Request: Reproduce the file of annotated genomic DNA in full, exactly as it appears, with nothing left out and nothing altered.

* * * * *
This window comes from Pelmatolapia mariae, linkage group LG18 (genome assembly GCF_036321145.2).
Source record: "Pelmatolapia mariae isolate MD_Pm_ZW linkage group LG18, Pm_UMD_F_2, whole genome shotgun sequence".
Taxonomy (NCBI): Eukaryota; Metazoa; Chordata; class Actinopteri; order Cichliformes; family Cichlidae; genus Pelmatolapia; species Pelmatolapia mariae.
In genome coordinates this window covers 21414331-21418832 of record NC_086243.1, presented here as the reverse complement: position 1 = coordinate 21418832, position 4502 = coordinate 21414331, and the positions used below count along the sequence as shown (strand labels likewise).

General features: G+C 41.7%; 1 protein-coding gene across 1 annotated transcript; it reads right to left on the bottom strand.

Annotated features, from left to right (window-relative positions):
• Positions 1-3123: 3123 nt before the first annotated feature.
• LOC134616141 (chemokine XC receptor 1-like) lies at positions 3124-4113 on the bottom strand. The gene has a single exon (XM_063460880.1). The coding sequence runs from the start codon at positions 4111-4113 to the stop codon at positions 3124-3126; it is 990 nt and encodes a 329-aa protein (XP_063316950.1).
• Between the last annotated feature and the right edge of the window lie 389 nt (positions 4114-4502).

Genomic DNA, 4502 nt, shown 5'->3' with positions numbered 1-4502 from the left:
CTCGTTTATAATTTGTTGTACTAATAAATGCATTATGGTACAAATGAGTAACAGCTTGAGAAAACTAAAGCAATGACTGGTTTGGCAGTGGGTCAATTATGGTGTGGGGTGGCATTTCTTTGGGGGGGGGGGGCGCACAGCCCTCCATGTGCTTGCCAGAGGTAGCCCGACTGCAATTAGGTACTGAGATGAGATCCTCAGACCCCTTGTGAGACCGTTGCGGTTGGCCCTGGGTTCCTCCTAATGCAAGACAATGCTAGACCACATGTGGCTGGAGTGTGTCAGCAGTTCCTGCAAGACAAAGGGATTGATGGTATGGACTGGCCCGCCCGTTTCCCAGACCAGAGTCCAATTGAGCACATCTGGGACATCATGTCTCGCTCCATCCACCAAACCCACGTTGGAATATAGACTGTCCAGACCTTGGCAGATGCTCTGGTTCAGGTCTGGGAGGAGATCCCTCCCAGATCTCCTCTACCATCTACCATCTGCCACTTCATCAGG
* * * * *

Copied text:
This window comes from Pelmatolapia mariae, linkage group LG18 (genome assembly GCF_036321145.2).
Source record: "Pelmatolapia mariae isolate MD_Pm_ZW linkage group LG18, Pm_UMD_F_2, whole genome shotgun sequence".
Taxonomy (NCBI): Eukaryota; Metazoa; Chordata; class Actinopteri; order Cichliformes; family Cichlidae; genus Pelmatolapia; species Pelmatolapia mariae.
In genome coordinates this window covers 21414331-21418832 of record NC_086243.1, presented here as the reverse complement: position 1 = coordinate 21418832, position 4502 = coordinate 21414331, and the positions used below count along the sequence as shown (strand labels likewise).

General features: G+C 41.7%; 1 protein-coding gene across 1 annotated transcript; it reads right to left on the bottom strand.

Annotated features, from left to right (window-relative positions):
• Positions 1-3123: 3123 nt before the first annotated feature.
• LOC134616141 (chemokine XC receptor 1-like) lies at positions 3124-4113 on the bottom strand. The gene has a single exon (XM_063460880.1). The coding sequence runs from the start codon at positions 4111-4113 to the stop codon at positions 3124-3126; it is 990 nt and encodes a 329-aa protein (XP_063316950.1).
• Between the last annotated feature and the right edge of the window lie 389 nt (positions 4114-4502).

Genomic DNA, 4502 nt, shown 5'->3' with positions numbered 1-4502 from the left:
CTCGTTTATAATTTGTTGTACTAATAAATGCATTATGGTACAAATGAGTAACAGCTTGAGAAAACTAAAGCAATGACTGGTTTGGCAGTGGGTCAATTATGGTGTGGGGTGGCATTTCTTTGGGGGGGGGGGGCGCACAGCCCTCCATGTGCTTGCCAGAGGTAGCCCGACTGCAATTAGGTACTGAGATGAGATCCTCAGACCCCTTGTGAGACCGTTGCGGTTGGCCCTGGGTTCCTCCTAATGCAAGACAATGCTAGACCACATGTGGCTGGAGTGTGTCAGCAGTTCCTGCAAGACAAAGGGATTGATGGTATGGACTGGCCCGCCCGTTTCCCAGACCAGAGTCCAATTGAGCACATCTGGGACATCATGTCTCGCTCCATCCACCAAACCCACGTTGGAATATAGACTGTCCAGACCTTGGCAGATGCTCTGGTTCAGGTCTGGGAGGAGATCCCTCCCAGATCTCCTCTACCATCTACCATCTGCCACTTCATCAGG